Brexit has cast UK ‘several decades into the past’, says Nobel prize-winning scientist

Sir Paul Nurse director of the Francis Crick Institute in central London; Nick Ansell

Sir Paul Nurse director of the Francis Crick Institute in central London; Nick Ansell - Credit: PA

A Nobel prize-winning scientist has said Brexit has cast the UK 'several decades into the past' and feared it would damage the country's standing in the scientific community.

Sir Paul Nurse, a vocal critic of Tory government's handling of the coronavirus pandemic, accused Brexiteers of trying to relive Britain's 'imperial history that no loner exists'.

Speaking with The Observer, Sir Paul, who is the current director of the Francis Crick Institute, said the UK was 'turning away' from global collaborative science.


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'There are three major science blocs in the world, which are North America, China and the far east and Europe. Britain is actually good at science and had a lot of influence in European science. And so we have lost power and influence.'

He added: 'That's a political thing. The psychological thing is that I meet scientific colleagues around the world and they just think that the UK has turned away from collaborative science by looking back on an imperial history that no longer exists.

'It's just very sentimental. And we've taken a leap several decades into the past.'

On the government's handling of the Covid-19, Sir Paul accused ministers of reducing complex situations into 'an almost meaningless sentence'.

'I'm particularly concerned about the attempt to convey communication through one-liners such as 'we're following the science,' he said. 'It's a sort of populist tendency and that reduces complex situations to an almost meaningless sentence'.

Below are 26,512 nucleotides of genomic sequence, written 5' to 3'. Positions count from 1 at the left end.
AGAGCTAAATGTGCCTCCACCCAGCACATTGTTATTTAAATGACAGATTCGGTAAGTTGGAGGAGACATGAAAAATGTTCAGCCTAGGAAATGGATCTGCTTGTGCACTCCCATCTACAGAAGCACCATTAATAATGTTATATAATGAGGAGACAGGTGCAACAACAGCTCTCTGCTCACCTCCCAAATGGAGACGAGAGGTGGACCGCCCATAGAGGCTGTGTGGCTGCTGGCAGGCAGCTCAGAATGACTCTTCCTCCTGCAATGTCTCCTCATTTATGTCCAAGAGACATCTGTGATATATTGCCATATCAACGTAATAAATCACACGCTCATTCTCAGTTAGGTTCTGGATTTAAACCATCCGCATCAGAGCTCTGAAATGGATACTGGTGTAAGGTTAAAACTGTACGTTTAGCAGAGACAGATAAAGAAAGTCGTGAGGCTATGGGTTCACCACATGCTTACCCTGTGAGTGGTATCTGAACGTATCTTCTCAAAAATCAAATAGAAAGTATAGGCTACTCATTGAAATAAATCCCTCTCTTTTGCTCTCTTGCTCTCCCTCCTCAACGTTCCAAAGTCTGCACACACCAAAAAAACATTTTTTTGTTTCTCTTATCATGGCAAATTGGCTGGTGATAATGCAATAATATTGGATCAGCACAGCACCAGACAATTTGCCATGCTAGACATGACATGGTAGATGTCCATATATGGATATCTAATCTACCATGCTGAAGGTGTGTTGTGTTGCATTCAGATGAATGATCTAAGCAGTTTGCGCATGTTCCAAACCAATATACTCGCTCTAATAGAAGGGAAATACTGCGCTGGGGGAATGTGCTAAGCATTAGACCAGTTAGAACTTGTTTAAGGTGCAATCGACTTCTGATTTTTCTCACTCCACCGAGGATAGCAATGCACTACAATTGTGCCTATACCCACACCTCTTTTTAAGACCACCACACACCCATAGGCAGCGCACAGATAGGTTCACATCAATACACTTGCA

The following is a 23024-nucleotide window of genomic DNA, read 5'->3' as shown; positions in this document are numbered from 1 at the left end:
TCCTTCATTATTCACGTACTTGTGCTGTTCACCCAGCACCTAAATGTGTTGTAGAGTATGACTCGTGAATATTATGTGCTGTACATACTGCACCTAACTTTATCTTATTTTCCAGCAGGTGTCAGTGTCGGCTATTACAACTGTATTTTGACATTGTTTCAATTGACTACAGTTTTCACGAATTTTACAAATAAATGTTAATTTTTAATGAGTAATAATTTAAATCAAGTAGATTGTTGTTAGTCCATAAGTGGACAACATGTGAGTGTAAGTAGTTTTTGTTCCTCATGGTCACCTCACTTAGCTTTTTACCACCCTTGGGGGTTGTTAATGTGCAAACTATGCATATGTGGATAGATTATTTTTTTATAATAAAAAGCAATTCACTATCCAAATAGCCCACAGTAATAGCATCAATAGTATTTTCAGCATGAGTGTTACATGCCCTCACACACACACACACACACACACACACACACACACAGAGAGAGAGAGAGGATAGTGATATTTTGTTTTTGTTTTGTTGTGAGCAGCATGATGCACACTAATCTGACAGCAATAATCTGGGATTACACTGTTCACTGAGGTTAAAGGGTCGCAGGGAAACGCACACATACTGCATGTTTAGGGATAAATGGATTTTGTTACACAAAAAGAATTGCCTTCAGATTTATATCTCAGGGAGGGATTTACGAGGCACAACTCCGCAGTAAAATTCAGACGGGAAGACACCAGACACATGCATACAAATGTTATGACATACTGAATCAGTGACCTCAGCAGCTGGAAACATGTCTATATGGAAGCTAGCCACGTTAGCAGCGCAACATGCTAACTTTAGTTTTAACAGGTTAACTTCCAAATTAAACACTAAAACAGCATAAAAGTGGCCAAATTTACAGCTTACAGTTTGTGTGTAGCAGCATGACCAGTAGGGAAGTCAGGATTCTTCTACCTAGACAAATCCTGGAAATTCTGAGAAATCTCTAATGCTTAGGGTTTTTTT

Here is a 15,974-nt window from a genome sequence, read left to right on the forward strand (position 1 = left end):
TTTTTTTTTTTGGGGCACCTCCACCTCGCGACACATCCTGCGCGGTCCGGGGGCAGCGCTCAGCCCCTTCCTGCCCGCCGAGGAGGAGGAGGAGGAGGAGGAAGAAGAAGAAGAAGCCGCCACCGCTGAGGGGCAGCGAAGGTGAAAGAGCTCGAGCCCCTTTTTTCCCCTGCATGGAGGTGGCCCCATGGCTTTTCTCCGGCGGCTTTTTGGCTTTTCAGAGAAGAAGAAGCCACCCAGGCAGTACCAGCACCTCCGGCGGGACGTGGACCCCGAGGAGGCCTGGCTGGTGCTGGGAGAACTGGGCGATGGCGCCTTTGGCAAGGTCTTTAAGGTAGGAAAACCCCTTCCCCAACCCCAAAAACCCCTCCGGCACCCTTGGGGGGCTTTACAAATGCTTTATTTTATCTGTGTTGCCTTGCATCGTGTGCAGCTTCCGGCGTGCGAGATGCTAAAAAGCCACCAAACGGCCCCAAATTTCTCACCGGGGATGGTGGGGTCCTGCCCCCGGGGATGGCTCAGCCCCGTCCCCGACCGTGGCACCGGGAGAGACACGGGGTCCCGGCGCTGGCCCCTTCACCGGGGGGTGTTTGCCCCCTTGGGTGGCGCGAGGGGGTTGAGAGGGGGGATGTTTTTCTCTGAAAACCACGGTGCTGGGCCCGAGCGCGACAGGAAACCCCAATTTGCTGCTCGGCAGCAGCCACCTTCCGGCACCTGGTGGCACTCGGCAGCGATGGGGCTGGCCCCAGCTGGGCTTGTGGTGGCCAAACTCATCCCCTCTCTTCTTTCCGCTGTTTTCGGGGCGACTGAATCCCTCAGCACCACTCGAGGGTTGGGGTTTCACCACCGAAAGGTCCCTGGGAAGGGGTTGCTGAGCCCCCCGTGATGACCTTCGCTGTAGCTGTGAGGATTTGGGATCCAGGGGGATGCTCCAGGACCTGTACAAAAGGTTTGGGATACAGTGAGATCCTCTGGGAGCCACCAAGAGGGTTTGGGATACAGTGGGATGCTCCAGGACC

He said ministers needed to be more transparent over the way they made decisions during the pandemic.

He said: 'For example, testing for coronavirus was absolutely critical. What they decided to do was produce very big labs to do it, not thinking that this would take many months to get it to work efficiently. Whereas they could have developed it locally and contributed something immediately.

'All the testing capacity basically did nothing during the big infection phase.'

He added: 'That was very bad policy and implemented badly, but we didn't see the discussions behind those decisions.'

Sir Paul once said that the UK was constantly playing 'catch up' with the coronavirus and has previously blasted ministers' for not treating the public 'as adults' in its communications over Covid-19.

'I think we need greater openness in the decision-making. It sometimes seems somewhat shrouded in secrecy,' Sir Paul told the BBC's Today programme in August.

'And not only that, but better communication of what's happening. Treat the public as adults.'

He continued: 'I'll give one example. At the height of the infection I was at a select committee in April and a public health person I think it was – they may have been from the Department for Health and Social Care – was saying all the testing needed for the NHS was in place.

'Yet we showed at the Francis Crick, at that time, 45% of frontline healthcare were infected and they were not being tested because capacity was inadequate.'

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